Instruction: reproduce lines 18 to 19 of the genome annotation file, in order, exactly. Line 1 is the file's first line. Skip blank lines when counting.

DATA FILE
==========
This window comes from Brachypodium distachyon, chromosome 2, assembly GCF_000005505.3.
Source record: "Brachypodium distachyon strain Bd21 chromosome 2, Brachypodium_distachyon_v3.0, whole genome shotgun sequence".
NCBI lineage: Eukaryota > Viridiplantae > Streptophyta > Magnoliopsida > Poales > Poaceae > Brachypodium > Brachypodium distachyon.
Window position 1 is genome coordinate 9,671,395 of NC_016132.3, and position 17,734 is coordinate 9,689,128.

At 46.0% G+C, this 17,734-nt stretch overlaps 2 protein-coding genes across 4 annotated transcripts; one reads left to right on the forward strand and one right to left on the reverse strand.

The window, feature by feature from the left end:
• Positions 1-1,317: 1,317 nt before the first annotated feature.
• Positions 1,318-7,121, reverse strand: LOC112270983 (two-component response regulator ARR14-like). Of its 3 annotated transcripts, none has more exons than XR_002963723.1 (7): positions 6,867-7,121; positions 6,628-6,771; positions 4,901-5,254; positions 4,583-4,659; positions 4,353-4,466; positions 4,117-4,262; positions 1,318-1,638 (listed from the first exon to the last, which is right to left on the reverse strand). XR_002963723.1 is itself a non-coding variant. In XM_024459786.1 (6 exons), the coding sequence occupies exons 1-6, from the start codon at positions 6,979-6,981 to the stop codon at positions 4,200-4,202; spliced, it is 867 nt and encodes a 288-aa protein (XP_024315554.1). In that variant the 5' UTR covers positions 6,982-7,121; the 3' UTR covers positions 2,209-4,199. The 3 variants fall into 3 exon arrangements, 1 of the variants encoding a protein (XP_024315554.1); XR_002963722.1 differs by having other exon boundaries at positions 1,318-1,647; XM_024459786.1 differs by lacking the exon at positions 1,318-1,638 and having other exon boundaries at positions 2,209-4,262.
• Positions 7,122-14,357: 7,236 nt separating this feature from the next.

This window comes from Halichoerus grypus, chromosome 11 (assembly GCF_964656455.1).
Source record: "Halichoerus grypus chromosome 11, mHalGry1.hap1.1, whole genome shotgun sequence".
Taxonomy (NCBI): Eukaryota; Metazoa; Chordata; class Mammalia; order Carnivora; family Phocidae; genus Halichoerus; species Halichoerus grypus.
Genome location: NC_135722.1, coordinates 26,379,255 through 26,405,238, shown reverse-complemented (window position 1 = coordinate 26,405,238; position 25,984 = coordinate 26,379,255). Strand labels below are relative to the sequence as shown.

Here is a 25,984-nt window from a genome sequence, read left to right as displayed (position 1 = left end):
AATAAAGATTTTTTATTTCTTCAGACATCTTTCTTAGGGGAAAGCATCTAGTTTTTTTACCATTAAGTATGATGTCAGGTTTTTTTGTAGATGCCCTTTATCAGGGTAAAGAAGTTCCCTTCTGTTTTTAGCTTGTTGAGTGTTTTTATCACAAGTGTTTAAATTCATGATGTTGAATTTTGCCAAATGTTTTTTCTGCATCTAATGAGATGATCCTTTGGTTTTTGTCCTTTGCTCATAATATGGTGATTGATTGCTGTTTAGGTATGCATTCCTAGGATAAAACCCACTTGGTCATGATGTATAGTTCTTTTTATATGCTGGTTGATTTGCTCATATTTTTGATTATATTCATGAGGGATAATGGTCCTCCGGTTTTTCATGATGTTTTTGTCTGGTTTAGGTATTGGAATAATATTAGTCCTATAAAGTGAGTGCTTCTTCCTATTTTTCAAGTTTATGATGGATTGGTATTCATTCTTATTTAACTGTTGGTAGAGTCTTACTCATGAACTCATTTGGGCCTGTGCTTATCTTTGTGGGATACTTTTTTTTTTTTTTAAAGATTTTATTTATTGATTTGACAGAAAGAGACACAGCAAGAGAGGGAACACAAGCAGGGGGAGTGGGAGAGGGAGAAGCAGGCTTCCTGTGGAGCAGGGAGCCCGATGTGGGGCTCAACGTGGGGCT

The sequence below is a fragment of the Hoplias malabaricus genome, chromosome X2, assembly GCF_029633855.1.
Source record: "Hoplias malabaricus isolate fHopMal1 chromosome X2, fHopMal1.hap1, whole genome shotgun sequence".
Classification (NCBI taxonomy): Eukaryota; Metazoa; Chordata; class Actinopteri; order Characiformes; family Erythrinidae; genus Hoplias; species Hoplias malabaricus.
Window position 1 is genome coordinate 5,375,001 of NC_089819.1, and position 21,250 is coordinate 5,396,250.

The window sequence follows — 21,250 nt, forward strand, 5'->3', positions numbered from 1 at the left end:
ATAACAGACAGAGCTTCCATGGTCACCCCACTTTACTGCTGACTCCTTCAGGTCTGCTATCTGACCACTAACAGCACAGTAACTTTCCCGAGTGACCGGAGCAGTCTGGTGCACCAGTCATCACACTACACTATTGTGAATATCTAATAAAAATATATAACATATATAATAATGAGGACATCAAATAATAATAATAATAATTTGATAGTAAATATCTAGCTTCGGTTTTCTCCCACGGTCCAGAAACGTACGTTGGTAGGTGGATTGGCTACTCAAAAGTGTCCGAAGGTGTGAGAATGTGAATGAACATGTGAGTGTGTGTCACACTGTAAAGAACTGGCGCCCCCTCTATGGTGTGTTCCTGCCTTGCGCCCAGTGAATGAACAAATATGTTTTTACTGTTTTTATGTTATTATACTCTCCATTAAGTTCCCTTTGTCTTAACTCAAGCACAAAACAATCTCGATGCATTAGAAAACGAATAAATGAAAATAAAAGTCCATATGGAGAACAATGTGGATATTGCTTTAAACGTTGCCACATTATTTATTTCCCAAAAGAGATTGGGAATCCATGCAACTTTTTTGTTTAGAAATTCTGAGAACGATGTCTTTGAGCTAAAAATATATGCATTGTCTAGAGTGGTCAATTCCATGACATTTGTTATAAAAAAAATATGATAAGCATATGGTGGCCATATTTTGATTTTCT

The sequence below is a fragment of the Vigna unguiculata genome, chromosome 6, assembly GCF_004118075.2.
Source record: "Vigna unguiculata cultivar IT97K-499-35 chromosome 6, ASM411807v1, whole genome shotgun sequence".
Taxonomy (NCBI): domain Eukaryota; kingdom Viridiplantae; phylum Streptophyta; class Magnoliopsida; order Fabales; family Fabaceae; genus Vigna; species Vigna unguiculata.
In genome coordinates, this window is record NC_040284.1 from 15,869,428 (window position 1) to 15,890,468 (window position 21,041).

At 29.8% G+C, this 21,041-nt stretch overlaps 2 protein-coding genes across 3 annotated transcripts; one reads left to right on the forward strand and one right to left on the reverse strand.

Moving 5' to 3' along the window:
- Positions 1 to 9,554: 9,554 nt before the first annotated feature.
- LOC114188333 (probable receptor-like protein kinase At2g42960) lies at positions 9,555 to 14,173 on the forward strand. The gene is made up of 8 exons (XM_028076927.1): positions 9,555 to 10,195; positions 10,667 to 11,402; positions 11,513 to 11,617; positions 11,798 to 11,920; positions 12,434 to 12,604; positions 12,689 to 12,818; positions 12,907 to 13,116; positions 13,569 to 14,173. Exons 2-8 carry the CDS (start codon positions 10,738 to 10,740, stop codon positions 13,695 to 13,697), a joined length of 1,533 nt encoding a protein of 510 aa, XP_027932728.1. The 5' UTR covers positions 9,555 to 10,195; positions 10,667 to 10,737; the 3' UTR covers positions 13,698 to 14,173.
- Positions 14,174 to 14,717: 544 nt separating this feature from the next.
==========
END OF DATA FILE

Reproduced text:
Classification (NCBI taxonomy): Eukaryota; Metazoa; Chordata; class Actinopteri; order Characiformes; family Erythrinidae; genus Hoplias; species Hoplias malabaricus.
Window position 1 is genome coordinate 5,375,001 of NC_089819.1, and position 21,250 is coordinate 5,396,250.